If I were the admission committee I would not accept your response.
    There are many out there who are willing to take your spot and they are ready to tackle the challenges of coming years..

    It is wrong to think that many courses in liberal art can improve your humanistic perspective on medicine. Medicine is a very dynamic field, as soon as you get your feet wet on hallways of a hospital then you will know what is like to face daily dilemmas of human illness and social issues around it.

    I can't really understand of those who love to delay action...who loves to go around and chase cats and dogs on all wrong places.

    Wake up and call NYCOM and tell them I am starting this fall..

    Sincerely,

    Jacob Keum
    4th year NYCOM
    Your future attending

     
  7. Duo Degree

    Duo Degree Member

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    what would lead you to believe i was "condemning" the rationale? i was merely asking a question and if your answer is that perhaps the admissions committee has been burned too many times, then i can certainly understand that.

    regardless, i personally think every school should have a policy of deferment for students. couldnt the school fill up the slot for that year and then have one less slot to fill the following year? if it is an issue of commitment, would they suggest that all waitlisted students either quit whatever they are doing or not plan on anything beyond medical school until they have been officially denied. once again, i am not criticizing NYCOM nor other schools that have a similar policy. I would just like to get an understanding of reasons against a student deferring. to me, it just seems that there are some legitimate reasons for waiting until the next year.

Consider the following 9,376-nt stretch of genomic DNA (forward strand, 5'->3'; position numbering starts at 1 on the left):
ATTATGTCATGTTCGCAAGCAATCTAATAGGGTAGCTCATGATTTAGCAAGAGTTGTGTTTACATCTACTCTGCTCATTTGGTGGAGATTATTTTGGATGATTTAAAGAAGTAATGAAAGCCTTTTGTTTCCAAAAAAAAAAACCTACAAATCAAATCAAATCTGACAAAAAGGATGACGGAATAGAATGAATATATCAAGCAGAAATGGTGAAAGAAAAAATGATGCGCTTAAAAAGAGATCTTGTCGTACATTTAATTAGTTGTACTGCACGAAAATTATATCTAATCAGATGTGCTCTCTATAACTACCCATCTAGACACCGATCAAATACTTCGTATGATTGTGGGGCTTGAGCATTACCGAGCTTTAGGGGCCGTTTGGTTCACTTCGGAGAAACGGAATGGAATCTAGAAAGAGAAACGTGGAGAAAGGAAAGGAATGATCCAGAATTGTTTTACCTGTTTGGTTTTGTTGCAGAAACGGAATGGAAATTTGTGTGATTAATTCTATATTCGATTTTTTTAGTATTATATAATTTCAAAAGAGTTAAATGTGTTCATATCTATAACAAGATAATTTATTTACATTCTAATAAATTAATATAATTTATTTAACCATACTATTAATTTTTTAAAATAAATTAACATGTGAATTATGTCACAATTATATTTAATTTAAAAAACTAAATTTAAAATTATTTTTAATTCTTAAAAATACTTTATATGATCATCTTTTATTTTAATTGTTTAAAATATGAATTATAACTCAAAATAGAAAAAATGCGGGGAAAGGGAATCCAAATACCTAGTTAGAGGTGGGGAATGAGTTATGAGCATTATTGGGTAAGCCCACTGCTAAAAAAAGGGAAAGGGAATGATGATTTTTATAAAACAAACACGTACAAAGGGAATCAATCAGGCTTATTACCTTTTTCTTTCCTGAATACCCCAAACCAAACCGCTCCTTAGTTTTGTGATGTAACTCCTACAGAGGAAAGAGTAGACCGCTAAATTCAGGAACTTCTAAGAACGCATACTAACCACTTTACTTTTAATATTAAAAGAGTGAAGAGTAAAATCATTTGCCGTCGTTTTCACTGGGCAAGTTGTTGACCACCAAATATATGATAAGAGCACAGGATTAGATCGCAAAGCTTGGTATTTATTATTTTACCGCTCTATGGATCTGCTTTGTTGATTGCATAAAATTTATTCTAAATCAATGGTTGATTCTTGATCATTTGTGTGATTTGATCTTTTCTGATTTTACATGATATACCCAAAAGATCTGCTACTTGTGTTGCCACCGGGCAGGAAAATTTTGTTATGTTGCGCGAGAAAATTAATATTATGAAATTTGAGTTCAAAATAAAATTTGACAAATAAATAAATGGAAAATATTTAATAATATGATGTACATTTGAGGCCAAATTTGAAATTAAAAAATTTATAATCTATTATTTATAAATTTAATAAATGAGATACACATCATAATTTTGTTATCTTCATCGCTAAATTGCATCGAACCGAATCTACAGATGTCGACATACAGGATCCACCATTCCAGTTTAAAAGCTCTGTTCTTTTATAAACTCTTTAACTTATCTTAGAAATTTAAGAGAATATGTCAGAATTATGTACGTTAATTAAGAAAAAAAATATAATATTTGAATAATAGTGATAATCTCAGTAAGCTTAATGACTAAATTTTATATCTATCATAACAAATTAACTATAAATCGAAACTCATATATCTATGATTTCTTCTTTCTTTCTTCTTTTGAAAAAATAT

8. Duo Degree

    Duo Degree Member

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    ALSO...it seemed to me that the last poster has a somewhat egocentric viewpoint of medicine. do you really think that having a liberal arts background would not help your dilemmas in medicine? i propose that any experience and educational background will help you either directly or indirectly with patient care. relating to different personalities and backgrounds of patients AND nurses AND lots of other individuals that contribute to the care of a patient is helpful. walking through the halls of a hospital gives you only a glimpse bc there is a whole lot of issues that a physician is not always aware of. now, i dont know the original posters exact situation, but i wouldnt be too quick to judge the person.

    by the way, what exactly did you mean by the cat and dog example?
     
  9. Jkeum22985

    Jkeum22985 Member